Consent for transfusionBMJ 1998; 316 doi: https://doi.org/10.1136/bmj.316.7128.397 (Published 31 January 1998) Cite this as: BMJ 1998;316:397
Leaflet on risks is available
- Patricia E Hewitt, Lead consultant in transfusion microbiologya,
- Mahes de Silva, Lead consultant red cell immunohaematologya
- a National Blood Service, London NW9 5BG
- b Department of Anaesthesia, Hospital for Sick Children, Toronto, Ontario M5G 1X8, Canada
- c Chinese University of Hong Kong, Cancer Centre, Prince of Wales Hospital, Shatin, NT, Hong Kong
Editor—Williams elegantly summarised the difficult issues surrounding consent for transfusion, pointing out that true (valid) consent must be based on adequate information that the patient can understand. What information should be presented and by whom is problematical.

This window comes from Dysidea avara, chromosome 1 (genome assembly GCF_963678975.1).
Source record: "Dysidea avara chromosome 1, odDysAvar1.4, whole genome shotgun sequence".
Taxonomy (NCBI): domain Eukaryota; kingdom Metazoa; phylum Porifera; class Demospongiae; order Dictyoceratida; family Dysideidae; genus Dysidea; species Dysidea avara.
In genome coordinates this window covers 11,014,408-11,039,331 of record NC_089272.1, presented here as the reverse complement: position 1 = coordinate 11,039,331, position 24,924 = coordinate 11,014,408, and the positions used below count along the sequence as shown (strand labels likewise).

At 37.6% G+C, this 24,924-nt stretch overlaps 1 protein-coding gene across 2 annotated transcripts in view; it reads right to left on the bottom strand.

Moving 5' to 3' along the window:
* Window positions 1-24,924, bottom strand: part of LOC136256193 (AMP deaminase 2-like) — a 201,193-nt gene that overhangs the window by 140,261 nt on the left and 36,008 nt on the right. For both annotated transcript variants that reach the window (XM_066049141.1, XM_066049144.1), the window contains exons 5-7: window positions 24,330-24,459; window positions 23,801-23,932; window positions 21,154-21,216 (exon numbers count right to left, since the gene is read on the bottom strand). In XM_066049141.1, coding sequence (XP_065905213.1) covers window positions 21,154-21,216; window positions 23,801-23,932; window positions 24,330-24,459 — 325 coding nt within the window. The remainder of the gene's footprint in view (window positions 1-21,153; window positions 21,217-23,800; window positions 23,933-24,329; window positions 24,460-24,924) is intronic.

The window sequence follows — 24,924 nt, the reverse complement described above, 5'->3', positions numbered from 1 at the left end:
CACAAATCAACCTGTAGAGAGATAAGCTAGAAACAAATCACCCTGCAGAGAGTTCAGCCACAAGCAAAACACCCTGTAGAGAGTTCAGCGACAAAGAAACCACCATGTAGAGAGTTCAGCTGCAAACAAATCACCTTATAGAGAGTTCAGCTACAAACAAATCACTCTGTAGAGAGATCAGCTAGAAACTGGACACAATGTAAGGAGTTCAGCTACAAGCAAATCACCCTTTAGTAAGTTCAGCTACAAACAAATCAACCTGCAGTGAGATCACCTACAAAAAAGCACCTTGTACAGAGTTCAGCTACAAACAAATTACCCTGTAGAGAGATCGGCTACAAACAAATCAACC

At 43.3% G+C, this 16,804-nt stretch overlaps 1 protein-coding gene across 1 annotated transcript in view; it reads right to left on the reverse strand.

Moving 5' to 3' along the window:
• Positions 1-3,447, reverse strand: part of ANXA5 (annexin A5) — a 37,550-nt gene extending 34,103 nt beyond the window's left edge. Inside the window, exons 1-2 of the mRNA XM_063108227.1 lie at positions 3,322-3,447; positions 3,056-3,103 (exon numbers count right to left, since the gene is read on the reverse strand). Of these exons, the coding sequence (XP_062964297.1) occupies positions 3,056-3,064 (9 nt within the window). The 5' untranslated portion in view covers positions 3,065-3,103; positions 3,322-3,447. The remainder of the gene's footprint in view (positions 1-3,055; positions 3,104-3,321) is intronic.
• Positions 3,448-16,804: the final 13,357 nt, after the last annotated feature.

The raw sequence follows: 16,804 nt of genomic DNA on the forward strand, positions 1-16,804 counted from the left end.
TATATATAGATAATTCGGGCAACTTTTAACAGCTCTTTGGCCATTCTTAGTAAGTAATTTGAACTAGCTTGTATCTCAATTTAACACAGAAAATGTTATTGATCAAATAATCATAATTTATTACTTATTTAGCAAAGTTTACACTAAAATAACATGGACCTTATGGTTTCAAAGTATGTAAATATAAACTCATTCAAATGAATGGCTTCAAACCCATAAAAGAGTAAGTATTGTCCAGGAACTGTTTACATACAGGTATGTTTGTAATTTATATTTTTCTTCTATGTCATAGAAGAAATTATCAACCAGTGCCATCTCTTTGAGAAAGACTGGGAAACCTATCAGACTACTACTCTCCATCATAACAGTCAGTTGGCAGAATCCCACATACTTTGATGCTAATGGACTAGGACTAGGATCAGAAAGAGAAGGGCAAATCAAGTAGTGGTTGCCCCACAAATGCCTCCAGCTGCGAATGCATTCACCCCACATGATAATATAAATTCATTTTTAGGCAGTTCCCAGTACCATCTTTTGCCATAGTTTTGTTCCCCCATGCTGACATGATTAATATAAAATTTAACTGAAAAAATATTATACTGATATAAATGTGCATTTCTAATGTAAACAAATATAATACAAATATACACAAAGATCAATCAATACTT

Many patients, particularly in elective surgery, are unaware that their treatment will include transfusion. A considerable proportion of those who have been given a transfusion are unaware that this has occurred (unpublished data). In emergencies it may be impossible to explain that a transfusion is needed. Nevertheless, the information should be given later and included in the discharge summary. Often, neither the patient nor the general practitioner is aware that a transfusion has taken place.
There is much misinformation about the risks of blood transfusion. Patient concerns often centre around remote risk, such as transmission of HIV. Clinical staff may also be unaware of the real, important, risks. We support Williams's proposal for nurse specialists in transfusion, who would be the source of information for patients who are about to receive, or have received, transfusion, thus reducing the number of sources of information …